Just as my companion left me in the snow, I abandoned Journey.
Until the game was re-released on PS4, that is.
I was surprised by how much my two expeditions through the sand and snow still affected me. Years had passed, and yet suddenly the re-release made images of the landscape inescapable and they took me back to the temples where I was left to walk alone.
I ignored the game’s return for several days, watching others marvel at its beauty and compare new journeys to remembered adventures. I was urged to reconsider my fear and to have faith. Slowly, like the violin melody swelling to crescendo, I was coaxed back to the golden mountains and the rippling flag.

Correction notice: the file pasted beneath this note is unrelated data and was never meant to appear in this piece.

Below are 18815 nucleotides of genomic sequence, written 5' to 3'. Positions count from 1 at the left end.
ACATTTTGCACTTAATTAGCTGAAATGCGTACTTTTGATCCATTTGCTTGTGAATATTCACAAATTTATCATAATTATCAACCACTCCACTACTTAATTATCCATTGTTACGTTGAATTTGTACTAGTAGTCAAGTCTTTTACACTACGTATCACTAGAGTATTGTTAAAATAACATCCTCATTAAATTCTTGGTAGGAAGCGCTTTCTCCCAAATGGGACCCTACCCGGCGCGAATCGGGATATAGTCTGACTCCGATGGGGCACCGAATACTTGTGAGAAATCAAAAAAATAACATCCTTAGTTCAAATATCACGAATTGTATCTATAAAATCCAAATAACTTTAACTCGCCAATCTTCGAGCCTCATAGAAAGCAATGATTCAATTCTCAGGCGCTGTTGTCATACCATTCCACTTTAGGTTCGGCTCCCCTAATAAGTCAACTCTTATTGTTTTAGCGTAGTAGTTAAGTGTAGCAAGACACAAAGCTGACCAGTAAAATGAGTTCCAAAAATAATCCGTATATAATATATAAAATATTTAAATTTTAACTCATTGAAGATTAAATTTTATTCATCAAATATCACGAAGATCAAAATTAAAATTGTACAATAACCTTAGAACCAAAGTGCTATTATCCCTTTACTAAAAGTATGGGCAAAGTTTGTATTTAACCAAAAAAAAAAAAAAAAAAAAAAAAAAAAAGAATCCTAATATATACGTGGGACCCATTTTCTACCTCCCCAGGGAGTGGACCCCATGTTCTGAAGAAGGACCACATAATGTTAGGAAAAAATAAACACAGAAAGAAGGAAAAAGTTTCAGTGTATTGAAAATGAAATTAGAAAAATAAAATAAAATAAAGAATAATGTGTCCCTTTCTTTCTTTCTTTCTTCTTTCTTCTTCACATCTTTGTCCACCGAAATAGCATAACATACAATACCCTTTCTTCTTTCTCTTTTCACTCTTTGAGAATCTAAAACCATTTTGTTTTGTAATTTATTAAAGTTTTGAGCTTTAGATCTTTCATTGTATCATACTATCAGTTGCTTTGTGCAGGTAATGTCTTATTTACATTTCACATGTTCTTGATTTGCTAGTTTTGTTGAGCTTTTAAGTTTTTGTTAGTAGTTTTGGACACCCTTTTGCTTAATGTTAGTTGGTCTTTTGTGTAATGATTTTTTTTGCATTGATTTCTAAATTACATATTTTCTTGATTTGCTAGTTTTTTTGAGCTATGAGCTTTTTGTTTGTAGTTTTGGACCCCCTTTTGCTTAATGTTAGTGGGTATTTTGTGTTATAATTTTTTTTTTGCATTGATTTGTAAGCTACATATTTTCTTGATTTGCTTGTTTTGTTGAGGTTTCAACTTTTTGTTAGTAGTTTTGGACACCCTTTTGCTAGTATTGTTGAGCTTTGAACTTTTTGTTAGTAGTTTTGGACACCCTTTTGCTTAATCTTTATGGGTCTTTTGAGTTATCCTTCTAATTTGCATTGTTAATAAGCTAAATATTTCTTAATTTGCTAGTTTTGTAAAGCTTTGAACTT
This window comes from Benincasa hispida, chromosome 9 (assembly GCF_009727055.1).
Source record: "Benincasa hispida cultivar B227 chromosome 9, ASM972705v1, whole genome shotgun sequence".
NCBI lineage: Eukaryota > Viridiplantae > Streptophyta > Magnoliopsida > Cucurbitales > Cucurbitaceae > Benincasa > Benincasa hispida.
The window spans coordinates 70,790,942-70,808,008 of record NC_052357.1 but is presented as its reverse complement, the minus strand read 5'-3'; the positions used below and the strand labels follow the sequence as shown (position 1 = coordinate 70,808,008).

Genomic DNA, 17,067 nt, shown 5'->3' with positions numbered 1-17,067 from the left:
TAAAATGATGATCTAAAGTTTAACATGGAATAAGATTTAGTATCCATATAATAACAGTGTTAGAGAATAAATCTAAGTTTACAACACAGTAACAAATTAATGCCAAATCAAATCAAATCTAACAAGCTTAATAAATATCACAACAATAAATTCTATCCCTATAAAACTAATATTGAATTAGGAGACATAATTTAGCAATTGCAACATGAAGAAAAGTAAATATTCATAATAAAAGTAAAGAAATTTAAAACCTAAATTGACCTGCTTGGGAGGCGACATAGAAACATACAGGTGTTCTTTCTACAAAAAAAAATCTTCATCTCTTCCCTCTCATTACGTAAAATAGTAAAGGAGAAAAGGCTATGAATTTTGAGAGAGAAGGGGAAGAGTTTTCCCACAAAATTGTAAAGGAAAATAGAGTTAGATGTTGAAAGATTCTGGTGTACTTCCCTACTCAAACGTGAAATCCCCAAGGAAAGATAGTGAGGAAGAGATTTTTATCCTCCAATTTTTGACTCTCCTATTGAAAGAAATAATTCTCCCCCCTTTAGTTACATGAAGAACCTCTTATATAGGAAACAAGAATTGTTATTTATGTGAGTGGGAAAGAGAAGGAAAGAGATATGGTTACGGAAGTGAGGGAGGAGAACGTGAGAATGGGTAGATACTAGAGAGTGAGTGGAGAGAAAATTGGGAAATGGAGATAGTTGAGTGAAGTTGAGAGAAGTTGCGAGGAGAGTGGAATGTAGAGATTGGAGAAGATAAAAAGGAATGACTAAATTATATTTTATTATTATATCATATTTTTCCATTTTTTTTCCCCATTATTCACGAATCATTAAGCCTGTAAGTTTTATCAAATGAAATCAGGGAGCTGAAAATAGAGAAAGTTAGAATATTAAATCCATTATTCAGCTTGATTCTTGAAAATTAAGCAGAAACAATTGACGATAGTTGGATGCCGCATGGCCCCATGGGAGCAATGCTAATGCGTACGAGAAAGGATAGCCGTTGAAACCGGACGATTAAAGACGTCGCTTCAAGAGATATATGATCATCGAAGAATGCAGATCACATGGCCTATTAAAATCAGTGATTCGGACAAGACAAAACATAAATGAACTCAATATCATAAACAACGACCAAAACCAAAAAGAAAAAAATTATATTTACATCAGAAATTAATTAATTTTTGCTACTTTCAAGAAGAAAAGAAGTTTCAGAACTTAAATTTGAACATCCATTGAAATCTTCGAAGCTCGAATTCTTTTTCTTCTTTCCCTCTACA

During my travels, I met four companions. The first, with a long scarf and red robes, started a series of events that skipped me ahead of the desert canyons I remembered, but disappeared shortly after. The second, dressed in white, stayed with me as we leapt up the platforms through a temple, but I lost them before I reached the snow. The third never saw me, always too many steps ahead as the strong winds pushed me backwards.
I met my fourth companion near a snowy statue. I sang to them, and they sang to me, and we climbed together. I recognised the stairs where I had been abandoned and I was terrified that I would climb too slowly, but I successfully reached their summit before the next gust of wind. My companion was not so lucky, pushed by the snowstorm down the many steps and out of sight.
I waited for them.